Tuesday, 28 February 2012

Book Review: Parisian Chic

I know that most of us seek the little Parisian in ourselves, and why shouldn’t we? Parisians know what to wear and how, but above all they know what not to wear. It seems like French people inherit a special gene that enables them to look good in every situation.
People like us, not endowed by birth with style and an eye for perfect combination sometimes have to find a remedy.
I wasn’t actually trying to find a style guide in form of a book, I mostly scroll through my favourite blogs and try to mix it with my own pieces. But to be honest, I sometimes come to a point when I don’t know what to wear. It’s a rare moment, but it happens from time to time. All the more I enjoyed the surprise Christmas gift I got from a very good friend who seems to know me very good for I like the Parisian way of life and above all their sense of combination.



This so-called style guide “Parisian Chic: A Style Guide by Ines de la Fressange“ features four categories revolving around what a Parisian wears, how she grooms herself, how she organizes and decorates her apartment and a shopping guide of Paris. That seemed like a really good package to me, given the fact that I have been fortunate enough to have been to Paris before and to repeat my visit in the future. Probably a few times.




To go into the actual review:
The celebrity model Inès de la Fressange manages it to reach the reader in a very personal and quite funny way, telling the inside story of how a Parisian woman thinks about fashion, trends, do’s & don’ts. Accompanied by nice little drawings (made by herself) and fashion photography showing potential combinations of a centrepiece with affordable basics, she teaches us how get a variety of outfits out of a few ingredients without paying that much money. What is more is that she also concentrates on what to wear on special occasions (dinner, party etc.) so you don’t need to feel insecure in the future.
The main topics are divided into little hints, nicely illustrated and contributing to the overall style of the guide, designed like a notebook with little photos and scribbling, which I like very much.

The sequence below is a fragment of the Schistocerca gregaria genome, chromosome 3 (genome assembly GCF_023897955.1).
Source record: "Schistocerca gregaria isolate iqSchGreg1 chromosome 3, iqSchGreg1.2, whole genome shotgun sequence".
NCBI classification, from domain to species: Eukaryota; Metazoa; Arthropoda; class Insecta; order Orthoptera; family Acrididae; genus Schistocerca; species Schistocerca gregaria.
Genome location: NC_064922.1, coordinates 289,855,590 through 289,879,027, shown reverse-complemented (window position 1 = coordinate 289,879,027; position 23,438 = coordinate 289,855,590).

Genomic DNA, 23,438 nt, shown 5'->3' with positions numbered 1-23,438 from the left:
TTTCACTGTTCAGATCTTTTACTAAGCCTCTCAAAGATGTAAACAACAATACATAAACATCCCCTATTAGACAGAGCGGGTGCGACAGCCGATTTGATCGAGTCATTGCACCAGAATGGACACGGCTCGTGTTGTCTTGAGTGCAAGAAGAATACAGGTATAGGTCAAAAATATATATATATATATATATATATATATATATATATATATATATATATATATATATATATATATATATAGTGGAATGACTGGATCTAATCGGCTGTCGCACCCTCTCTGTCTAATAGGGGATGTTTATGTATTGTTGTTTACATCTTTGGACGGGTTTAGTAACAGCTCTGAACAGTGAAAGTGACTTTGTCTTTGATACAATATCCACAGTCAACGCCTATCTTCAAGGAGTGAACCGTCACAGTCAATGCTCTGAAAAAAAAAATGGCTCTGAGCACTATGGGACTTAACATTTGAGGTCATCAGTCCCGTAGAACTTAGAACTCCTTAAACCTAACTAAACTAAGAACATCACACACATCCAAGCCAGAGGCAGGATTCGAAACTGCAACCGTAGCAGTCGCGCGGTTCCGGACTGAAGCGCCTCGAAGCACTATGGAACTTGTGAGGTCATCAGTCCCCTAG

I was really excited to have a look at this piece of fashion literature and was even surprised to find a few of my own fashion rules in there (maybe I’m a Parisian after all). Personally it inspired me to save money for a few classics instead of chasing every trend that I see in magazines and after a few weeks on the streets (although street style is an entirely different topic).
However I have to say that “Parisian Chic: A Style Guide” can only be count as half a style guide for the other half contains a tour guide of Paris – shops, cafés, spas, restaurants, hotels… This can sound pretty nice, but the addresses presented here are nothing for a student’s budget and certainly not for mine. Besides that rather makes it to a lifestyle guide, but we don’t want to be pedantic.
To summarize all my impressions of this book I can say that if you are interested in a guide to Parisian style and lifestyle on a light and entertaining but at the same time informative basis I can really recommend this book, but if you are in search of something more profound and professional you may want to look for something different.


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